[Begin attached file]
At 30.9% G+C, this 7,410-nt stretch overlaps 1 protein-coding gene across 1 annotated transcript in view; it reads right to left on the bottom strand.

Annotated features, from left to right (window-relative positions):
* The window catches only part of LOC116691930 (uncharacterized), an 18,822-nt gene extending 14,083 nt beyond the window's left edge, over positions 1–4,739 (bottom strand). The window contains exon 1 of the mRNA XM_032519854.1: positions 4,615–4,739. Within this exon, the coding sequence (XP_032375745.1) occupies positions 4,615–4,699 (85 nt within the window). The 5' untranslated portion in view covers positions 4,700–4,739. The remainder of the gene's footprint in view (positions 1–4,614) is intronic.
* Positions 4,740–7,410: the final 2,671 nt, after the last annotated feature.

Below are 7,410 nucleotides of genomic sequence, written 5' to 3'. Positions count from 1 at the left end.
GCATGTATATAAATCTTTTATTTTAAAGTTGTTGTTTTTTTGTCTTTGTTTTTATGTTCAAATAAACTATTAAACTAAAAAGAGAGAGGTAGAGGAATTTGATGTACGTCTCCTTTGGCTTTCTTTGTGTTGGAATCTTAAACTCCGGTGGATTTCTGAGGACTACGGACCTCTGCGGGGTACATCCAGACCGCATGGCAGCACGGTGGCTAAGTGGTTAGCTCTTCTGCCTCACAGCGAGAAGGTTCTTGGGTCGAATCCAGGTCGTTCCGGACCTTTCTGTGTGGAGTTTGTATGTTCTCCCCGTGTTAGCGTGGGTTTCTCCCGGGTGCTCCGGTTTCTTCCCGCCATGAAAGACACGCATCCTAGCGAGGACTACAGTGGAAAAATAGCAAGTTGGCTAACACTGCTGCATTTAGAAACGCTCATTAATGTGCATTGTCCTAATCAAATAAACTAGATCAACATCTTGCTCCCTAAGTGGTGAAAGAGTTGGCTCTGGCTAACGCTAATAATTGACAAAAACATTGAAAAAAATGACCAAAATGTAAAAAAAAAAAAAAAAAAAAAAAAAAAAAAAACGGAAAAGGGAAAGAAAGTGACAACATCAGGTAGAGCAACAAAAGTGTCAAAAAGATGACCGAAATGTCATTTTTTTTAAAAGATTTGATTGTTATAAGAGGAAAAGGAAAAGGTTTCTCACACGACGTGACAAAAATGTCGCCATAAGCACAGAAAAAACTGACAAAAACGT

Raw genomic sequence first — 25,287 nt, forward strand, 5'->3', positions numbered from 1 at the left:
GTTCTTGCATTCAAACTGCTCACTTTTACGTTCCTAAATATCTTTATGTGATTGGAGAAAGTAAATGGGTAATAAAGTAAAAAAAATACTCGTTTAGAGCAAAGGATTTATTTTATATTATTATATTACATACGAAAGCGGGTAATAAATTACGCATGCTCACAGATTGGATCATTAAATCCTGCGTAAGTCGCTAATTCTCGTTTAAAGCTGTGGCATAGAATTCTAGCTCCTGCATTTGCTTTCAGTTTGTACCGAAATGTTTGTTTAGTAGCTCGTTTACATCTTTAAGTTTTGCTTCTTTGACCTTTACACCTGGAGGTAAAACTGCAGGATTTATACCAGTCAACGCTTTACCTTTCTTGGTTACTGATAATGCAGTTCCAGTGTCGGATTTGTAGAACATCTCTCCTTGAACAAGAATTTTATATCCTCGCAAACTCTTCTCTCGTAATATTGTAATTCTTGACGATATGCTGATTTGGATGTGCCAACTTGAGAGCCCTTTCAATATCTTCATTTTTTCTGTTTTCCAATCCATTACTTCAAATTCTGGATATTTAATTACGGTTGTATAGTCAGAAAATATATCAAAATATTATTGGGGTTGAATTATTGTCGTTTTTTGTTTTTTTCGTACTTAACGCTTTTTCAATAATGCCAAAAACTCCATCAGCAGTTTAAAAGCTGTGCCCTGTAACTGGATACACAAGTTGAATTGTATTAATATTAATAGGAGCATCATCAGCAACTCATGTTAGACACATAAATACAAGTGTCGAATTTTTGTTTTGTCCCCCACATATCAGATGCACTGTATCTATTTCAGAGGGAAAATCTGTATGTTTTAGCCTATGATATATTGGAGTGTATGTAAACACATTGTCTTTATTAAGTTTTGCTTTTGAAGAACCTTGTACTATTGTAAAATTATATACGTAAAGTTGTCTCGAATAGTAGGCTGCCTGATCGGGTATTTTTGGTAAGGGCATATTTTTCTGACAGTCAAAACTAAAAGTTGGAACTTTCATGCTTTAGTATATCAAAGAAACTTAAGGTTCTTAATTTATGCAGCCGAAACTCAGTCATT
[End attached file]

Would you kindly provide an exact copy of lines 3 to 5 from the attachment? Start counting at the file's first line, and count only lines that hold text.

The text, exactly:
* The window catches only part of LOC116691930 (uncharacterized), an 18,822-nt gene extending 14,083 nt beyond the window's left edge, over positions 1–4,739 (bottom strand). The window contains exon 1 of the mRNA XM_032519854.1: positions 4,615–4,739. Within this exon, the coding sequence (XP_032375745.1) occupies positions 4,615–4,699 (85 nt within the window). The 5' untranslated portion in view covers positions 4,700–4,739. The remainder of the gene's footprint in view (positions 1–4,614) is intronic.
* Positions 4,740–7,410: the final 2,671 nt, after the last annotated feature.

Below are 7,410 nucleotides of genomic sequence, written 5' to 3'. Positions count from 1 at the left end.